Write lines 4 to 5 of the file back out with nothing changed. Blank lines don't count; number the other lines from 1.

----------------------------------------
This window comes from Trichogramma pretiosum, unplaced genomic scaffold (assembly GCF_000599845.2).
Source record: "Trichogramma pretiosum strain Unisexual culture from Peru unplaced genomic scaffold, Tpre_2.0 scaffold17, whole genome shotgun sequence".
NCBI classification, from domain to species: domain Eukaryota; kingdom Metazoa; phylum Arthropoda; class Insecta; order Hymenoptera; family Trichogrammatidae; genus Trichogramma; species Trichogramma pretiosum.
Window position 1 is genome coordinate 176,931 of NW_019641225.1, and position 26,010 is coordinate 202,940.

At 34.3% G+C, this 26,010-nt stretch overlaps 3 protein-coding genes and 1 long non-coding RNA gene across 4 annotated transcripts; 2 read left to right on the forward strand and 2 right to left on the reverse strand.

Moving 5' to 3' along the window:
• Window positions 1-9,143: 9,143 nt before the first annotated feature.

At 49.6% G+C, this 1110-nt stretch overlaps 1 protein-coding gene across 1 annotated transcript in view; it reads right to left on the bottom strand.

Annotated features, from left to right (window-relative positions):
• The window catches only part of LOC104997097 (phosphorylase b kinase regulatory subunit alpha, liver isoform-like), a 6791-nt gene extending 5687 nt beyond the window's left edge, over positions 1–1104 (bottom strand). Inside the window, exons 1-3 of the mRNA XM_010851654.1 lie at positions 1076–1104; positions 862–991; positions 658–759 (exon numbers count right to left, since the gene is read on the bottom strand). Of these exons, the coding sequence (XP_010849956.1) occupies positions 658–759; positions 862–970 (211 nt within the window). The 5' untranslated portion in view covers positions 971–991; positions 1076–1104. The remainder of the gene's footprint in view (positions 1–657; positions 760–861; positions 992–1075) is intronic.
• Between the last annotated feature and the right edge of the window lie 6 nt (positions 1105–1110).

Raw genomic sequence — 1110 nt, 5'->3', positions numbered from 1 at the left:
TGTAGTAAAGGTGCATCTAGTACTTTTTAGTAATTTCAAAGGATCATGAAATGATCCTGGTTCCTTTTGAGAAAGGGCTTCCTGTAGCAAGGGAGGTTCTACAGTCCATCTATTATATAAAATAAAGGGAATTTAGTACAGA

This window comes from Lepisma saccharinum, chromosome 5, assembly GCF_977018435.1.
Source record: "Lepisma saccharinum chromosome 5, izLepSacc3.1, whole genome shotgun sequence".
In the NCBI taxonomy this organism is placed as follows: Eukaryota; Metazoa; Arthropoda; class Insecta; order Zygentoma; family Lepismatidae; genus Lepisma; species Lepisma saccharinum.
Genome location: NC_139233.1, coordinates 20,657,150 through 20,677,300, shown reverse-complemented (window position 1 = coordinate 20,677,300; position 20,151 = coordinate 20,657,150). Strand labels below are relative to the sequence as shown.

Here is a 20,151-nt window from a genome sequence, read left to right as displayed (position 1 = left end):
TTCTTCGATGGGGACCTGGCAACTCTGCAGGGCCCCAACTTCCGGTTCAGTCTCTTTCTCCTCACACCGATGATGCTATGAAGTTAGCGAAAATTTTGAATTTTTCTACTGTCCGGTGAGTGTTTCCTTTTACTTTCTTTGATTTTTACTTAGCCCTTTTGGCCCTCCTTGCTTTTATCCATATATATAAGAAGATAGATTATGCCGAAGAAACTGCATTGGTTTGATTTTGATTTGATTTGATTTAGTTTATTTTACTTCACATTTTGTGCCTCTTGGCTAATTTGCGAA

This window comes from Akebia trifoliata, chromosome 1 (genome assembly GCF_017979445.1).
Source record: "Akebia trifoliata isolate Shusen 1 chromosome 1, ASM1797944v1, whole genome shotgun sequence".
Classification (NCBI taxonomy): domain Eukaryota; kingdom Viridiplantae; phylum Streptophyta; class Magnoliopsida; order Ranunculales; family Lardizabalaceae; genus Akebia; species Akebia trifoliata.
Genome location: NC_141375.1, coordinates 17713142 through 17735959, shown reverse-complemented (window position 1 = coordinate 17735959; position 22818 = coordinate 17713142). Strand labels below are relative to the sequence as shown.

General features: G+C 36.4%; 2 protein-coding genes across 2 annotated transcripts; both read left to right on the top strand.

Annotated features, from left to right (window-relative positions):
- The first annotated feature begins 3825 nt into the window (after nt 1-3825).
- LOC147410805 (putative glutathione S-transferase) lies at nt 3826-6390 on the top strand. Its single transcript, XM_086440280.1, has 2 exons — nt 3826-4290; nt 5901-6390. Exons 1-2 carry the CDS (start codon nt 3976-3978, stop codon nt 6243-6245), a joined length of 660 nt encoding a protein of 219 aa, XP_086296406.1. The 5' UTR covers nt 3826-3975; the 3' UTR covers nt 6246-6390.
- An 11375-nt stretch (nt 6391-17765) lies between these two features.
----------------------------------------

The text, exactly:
Window position 1 is genome coordinate 176,931 of NW_019641225.1, and position 26,010 is coordinate 202,940.

At 34.3% G+C, this 26,010-nt stretch overlaps 3 protein-coding genes and 1 long non-coding RNA gene across 4 annotated transcripts; 2 read left to right on the forward strand and 2 right to left on the reverse strand.